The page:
Don’t film my torso |

Don’t film my torso

Dave Frank
Appeal Staff Writer

Television news stations doing stories on obesity should stop filming the torsos of overweight people because it is rude and unnecessary.

My favorite comedian, Jim Gaffigan, already pointed out that people will eventually figure out that their torsos are being shown on the news, even if the camera frame doesn’t include their faces.

This is true, but filming overweight people walking down the street is also bad because television stations have no reason to do this even if the given story is specifically about overweight people.

Both overweight and non-overweight people already know what overweight people look like. There’s no reason to remind them.

“So you’re telling me about a situation involving overweight people,” someone will never say to their television. “But, if you could, explain to me exactly who these ‘overweight people’ are.”

People at television news stations don’t care that there is no reason to film the torsos of random overweight people and they will continue to instruct people they are in charge of to do this kind of filming.

“Go film overweight people walking down a street who don’t want to be filmed and put on the news,” news station editors must be saying. “Unethical? No, it’s not unethical. We don’t show their faces.”

But, for any other subject, when is filming random people’s torsos for unflattering stories OK? What if the story were about short people? What if it were about disabled people? What if it were even about ugly people/television news anchors?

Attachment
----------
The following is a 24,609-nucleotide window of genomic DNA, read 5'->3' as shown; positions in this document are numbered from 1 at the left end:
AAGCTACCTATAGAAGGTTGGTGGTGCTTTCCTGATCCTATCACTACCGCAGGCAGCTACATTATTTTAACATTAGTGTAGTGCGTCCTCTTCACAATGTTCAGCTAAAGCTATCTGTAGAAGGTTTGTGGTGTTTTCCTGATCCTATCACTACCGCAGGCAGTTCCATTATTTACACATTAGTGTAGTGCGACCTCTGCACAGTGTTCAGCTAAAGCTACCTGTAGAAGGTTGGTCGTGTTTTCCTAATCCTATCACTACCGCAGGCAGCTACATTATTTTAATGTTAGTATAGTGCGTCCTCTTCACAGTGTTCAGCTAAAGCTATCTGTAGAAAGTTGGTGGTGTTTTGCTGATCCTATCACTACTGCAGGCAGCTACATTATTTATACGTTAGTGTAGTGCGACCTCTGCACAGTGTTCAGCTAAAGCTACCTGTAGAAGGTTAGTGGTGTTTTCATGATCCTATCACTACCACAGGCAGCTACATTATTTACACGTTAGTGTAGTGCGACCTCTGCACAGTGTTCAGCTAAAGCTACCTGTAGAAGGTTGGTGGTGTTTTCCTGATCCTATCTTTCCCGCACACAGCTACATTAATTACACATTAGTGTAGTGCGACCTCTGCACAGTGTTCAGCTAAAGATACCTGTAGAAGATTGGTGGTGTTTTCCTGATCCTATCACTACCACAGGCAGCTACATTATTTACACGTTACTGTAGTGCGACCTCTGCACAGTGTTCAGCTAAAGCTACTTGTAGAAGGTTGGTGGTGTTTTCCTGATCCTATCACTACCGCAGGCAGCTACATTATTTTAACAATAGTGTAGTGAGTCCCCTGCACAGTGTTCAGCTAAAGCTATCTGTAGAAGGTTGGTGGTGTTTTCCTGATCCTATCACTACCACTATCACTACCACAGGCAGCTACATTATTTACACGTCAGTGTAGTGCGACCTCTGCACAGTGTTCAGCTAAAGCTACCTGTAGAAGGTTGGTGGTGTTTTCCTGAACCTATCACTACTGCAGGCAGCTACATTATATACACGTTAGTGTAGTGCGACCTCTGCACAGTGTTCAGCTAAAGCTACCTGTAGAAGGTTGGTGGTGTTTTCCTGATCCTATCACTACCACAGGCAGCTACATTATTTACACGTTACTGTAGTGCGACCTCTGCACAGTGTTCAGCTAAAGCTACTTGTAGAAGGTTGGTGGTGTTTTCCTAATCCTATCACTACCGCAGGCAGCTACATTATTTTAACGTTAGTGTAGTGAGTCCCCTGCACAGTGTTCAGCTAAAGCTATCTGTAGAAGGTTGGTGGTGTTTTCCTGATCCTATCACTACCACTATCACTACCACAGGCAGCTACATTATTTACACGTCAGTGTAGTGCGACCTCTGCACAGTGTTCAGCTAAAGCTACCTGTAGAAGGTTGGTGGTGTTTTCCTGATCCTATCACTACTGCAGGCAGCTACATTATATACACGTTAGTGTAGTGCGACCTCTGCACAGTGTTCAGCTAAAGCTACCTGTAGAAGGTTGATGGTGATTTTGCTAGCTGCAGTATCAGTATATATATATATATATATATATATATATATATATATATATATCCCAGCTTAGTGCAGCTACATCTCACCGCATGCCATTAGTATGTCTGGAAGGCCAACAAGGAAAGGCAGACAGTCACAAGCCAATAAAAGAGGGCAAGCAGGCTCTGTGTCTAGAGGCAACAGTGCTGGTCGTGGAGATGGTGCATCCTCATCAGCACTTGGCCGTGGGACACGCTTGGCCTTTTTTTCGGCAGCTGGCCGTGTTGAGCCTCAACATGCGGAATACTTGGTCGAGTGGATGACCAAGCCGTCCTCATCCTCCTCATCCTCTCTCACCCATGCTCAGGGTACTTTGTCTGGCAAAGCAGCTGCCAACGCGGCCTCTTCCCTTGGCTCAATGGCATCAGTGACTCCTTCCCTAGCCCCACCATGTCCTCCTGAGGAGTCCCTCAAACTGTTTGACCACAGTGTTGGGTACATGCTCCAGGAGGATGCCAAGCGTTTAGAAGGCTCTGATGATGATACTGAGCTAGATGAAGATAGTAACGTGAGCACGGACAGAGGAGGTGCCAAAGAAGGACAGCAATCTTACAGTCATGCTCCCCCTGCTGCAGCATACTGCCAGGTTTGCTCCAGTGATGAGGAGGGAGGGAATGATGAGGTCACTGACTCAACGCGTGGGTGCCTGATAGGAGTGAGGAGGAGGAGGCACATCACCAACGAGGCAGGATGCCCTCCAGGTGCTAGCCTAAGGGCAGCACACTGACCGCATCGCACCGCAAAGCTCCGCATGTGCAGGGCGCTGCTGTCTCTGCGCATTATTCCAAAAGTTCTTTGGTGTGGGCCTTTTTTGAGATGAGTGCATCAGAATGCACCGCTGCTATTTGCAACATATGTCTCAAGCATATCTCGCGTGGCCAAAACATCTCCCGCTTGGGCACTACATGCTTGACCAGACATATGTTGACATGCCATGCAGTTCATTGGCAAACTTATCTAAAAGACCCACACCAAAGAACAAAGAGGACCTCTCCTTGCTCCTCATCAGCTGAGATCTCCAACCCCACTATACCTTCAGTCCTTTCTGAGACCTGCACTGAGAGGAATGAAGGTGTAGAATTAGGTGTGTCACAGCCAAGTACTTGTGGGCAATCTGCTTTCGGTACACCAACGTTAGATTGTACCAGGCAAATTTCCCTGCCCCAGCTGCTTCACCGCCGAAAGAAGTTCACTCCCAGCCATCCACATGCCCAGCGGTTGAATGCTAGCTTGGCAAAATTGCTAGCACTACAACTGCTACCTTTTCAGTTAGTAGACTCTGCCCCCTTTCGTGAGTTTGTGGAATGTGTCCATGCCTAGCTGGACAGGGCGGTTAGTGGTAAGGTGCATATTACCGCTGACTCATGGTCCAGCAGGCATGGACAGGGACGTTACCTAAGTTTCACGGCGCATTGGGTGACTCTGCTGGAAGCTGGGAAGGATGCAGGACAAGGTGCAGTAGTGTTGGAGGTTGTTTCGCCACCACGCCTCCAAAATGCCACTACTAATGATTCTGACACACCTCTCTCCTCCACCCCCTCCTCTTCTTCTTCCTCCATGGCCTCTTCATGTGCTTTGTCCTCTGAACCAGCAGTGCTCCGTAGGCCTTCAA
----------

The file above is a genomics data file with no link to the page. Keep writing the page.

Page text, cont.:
Also, who are these cameramen standing on the street filming the torsos of random overweight people? What criteria do they follow? Do they have to let people know what they’re doing?

I’ve never seen a video of people walking down the street unless it was for a story about overweight people. If you see a cameraman in that situation, then don’t eat anything.

This is because rude cameramen love not only to film overweight people, but overweight people who are eating something. Fries, a sandwich, ice cream.

“Look at those overweight people walking down the street and eating,” viewers sitting on their couches will say. “They shouldn’t eat.”

These viewers, who are waiting for their favorite reality television show to come on, are the same people who shake their heads during investigative reports about young women who like to have sex.

“I’m glad I watched this,” they will say. “Now I know how perverted our country is.”

The worst thing about filming the torsos of random overweight people, though, is that it is lazy reporting. Why not just ask an overweight person to talk to you?

“You want me to ask an overweight person if I can film them?” a cameraman might respond. “I can’t do that. It would be rude.”

• Contact reporter Dave Frank at or 881-1212.